When Lovecraft invented the Mythos - a collection of stories which include Cthulhu, Nyarlathotep, and the other Elder Gods (that's where the "Cthulhu Mythos" gets its name) but also includes monsters like the Shoggoth, the Great Race of Yith, and so on - he included some real-world Mythology. Later authors added to it, bringing in Arabic, Greek, and more. So it's fitting that Mae Empson wrote that great story, “Between a Rock and an Elder Goddess”. She added something new to the Mythos and it's been very well received.

Thanks for your suggestions about adding more to the discussion of each story in the book. The essays were something I added to the first book because I come from an academic background and couldn't help myself :) We're going to do something similar with book two, though we're still working out what exactly.

- Carrie


message 8: by Madison E. (new)

Madison E. (MadiEMartin) | 231 comments This isn't as interesting as a question as the others, but as I was reading the final essay in the collection I was wondering what exactly Justin Everett's PhD is in? I'm presuming literature, but I was wondering if he was asked to do an essay based on his research.

Also, I really enjoyed this collection as a whole. I felt there was a great balance of different stories. The essays and introduction enhanced my enjoyment of the collection. Overall, I would say this book was not only intriguing and interesting but also unique. So, thanks for taking me out of my comfort zone!


message 9: by Seawood (new)

Seawood | 176 comments Others have asked about the mixing of Cthulhu mythos and other mythologies/religious systems, but could you comment on any other sources the various authors have drawn from?

For example "The Dreamlands of Mars" is clearly related to Burroughs' "A Princess of Mars" (which I just happened to be reading at the same time as this for a course so it was an obvious one to spot!). Some of the stories have a great "pulp fiction" feel; some are more like modern blogs, and so on. I really like that mixture of influences - just as you can play the RPG set in the 1890s, 1920s, 1990s etc, so the mythos pervades the ages, and we see that in this anthology too.


message 10: by Amanda (new)

Amanda Martin Sandino (mandycandyland) | 5 comments It's probably just my lack of Lovecraftian knowledge, but I kept wondering why certain sites in Massachusetts popped up so much. Then I found this lovely site- http://www.hplovecraft.com/creation/s...

I think a map would have been pretty neat, but I imagine a lot of what I missed was probably in the (cough- unread- cough) introduction.

Thanks for putting together such an awesome anthology :)


message 11: by Carrie (new)

Carrie (carriecuinn) Madison wrote: "This isn't as interesting as a question as the others, but as I was reading the final essay in the collection I was wondering what exactly Justin Everett's PhD is in? I'm presuming literature, but ..."

Justin Everett is a professor of writing, actually, which is a little different from a background in literature. I had put out an academic call for submissions (which basically requests essays from various college writing departments) and he had this idea. It turns out that he's very involved in curating and promoting pulp fiction, and that's where he gets his interest in Lovecraft. In his dayjob he's the Interim Director of Writing Program at the University of the Sciences in Philadelphia.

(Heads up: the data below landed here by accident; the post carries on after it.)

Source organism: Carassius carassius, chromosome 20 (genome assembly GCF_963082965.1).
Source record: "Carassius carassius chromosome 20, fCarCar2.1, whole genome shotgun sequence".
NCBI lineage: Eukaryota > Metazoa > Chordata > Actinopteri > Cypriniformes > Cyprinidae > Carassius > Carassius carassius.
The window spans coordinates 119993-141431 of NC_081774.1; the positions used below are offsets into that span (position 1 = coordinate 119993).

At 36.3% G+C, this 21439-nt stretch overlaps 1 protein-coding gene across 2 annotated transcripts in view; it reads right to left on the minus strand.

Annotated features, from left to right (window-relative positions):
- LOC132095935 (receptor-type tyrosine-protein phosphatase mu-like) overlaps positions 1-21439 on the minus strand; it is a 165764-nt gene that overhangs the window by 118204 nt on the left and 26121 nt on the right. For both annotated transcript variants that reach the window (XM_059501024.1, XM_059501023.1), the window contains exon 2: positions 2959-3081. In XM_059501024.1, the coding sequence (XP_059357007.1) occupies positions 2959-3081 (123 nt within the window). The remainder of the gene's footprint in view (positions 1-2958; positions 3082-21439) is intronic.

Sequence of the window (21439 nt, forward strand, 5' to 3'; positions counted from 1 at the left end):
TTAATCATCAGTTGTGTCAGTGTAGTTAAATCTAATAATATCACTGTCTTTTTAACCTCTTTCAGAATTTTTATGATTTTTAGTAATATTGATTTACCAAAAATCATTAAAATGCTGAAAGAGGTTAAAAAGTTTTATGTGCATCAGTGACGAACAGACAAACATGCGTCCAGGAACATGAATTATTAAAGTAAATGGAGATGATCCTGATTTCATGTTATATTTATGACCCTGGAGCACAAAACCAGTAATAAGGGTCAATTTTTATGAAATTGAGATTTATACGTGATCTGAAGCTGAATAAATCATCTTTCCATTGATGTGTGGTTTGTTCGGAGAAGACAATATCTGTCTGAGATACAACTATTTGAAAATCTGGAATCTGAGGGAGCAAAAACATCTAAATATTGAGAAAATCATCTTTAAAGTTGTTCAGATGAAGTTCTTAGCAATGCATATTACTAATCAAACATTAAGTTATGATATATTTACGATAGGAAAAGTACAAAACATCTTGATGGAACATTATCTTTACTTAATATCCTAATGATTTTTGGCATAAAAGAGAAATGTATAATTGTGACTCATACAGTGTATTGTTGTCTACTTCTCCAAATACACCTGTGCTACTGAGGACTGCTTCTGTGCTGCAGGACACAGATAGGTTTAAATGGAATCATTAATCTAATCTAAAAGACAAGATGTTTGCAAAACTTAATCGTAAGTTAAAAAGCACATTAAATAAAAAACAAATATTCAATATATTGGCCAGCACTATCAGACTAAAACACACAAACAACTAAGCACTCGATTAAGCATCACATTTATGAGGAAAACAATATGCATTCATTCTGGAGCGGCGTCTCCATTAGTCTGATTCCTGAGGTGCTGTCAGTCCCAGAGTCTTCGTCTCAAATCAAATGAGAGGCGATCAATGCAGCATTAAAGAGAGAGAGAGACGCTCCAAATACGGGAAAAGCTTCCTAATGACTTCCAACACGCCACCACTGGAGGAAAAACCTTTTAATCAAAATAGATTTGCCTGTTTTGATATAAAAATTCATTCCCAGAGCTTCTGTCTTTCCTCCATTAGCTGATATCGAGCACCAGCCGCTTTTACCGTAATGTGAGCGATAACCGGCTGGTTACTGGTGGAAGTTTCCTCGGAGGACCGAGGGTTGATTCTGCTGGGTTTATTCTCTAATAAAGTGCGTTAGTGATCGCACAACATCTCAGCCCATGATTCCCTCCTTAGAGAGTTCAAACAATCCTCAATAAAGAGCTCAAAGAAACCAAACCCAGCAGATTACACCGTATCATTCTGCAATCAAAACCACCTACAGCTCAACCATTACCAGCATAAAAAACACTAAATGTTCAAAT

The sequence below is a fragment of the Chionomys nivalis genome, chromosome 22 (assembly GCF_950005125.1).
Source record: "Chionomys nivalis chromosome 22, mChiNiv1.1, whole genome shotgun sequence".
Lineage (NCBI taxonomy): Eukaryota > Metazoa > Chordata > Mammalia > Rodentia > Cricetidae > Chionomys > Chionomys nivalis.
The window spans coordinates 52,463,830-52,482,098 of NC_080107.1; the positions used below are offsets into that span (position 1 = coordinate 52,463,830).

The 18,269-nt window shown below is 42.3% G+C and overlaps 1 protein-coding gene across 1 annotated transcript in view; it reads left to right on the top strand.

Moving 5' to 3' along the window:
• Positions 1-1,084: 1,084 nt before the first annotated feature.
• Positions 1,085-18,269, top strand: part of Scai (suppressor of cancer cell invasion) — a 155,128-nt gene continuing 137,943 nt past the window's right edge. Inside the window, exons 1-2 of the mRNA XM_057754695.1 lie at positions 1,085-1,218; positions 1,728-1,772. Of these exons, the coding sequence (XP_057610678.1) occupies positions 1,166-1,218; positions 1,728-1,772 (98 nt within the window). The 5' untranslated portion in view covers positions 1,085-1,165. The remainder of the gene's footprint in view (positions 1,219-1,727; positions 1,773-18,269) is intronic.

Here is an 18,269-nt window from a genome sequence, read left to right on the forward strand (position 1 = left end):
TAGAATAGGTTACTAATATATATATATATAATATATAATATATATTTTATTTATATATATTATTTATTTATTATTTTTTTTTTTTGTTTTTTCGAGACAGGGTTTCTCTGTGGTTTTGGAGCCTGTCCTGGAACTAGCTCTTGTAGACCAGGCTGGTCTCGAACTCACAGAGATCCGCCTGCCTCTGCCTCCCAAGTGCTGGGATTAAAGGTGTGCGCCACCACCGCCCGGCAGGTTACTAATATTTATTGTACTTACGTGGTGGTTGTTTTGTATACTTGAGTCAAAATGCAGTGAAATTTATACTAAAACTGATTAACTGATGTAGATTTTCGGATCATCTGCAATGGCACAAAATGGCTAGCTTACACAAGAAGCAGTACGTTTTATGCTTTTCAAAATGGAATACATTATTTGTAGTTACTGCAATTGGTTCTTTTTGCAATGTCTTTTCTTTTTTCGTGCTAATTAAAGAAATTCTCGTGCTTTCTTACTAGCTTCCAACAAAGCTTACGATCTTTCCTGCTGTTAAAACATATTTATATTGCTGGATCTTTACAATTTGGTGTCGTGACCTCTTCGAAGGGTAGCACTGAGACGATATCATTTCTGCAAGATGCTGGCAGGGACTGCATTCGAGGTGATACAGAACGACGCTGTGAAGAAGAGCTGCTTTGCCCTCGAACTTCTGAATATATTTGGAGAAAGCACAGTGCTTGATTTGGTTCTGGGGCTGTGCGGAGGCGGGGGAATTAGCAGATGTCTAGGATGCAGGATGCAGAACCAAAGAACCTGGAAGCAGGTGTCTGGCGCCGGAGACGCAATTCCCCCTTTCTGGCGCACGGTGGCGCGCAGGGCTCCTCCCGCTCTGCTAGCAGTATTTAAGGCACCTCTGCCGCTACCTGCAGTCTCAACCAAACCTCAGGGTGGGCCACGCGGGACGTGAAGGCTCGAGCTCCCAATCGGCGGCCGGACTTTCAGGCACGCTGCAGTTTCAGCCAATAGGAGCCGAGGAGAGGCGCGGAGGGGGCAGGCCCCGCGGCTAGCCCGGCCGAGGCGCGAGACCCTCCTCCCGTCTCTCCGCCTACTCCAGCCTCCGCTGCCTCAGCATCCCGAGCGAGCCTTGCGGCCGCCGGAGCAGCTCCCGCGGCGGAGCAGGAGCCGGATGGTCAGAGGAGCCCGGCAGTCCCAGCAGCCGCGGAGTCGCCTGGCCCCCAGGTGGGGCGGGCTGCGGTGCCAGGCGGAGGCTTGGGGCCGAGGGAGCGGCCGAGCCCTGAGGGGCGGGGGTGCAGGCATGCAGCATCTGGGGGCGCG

I loved his essay! And thank you for reading.


message 12: by Carrie (new)

Carrie (carriecuinn) Caroline wrote: "Others have asked about the mixing of Cthulhu mythos and other mythologies/religious systems, but could you comment on any other sources the various authors have drawn from?

For example "The Drea..."


As you said some of the sources feel obvious, and that's because the authors did a great job of inhabiting their source material. "Sense", for example, is a classic noir story, complete with gun-toting thugs and the treacherous femme fatale. Marovich had to not only bring in Lovecraftian elements but also hit all of the traditional noir notes as well.

All of the stories play with Lovecraft's language, or monsters, or landscape, but because we wanted to add to the Mythos universe, not just copy the exact format of a story from 90 years ago, the authors we put into the book had to make that jump into uncharted territory. Greek myth, modern day romance (complete with online chat), Victoriana, the future life on other worlds - it's all mixed in with non-Western settings (like India) and a variety of character types. I'm always proud that they were able to stretch so far and still create stories which any fan of Lovecraft would recognize.


message 13: by Carrie (new)

Carrie (carriecuinn) Amanda wrote: "It's probably just my lack of Lovecraftian knowledge, but I kept wondering why certain sites in Massachusetts popped up so much. Then I found this lovely site- http://www.hplovecraft.com/creation/..."

Having the book read by so many people who weren't fans of Lovecraft originally has shown me that in book 2 there needs to be a glossary or something similar to help newcomers find their way around the Mythos Universe. Thanks for the suggestion!


message 14: by Brandy (new)

Brandy | 6 comments Carrie wrote: "Amanda wrote: "It's probably just my lack of Lovecraftian knowledge, but I kept wondering why certain sites in Massachusetts popped up so much. Then I found this lovely site- http://www.hplovecraf..."

That would be so spectacular! I think an unforseen side-effect of this (for me) is that I am actually putting more Lovecraft on my To-read list. (Don't worry, there's plenty of erotica there too... but oddly not very many books fit into both. Thanks for changing it up!)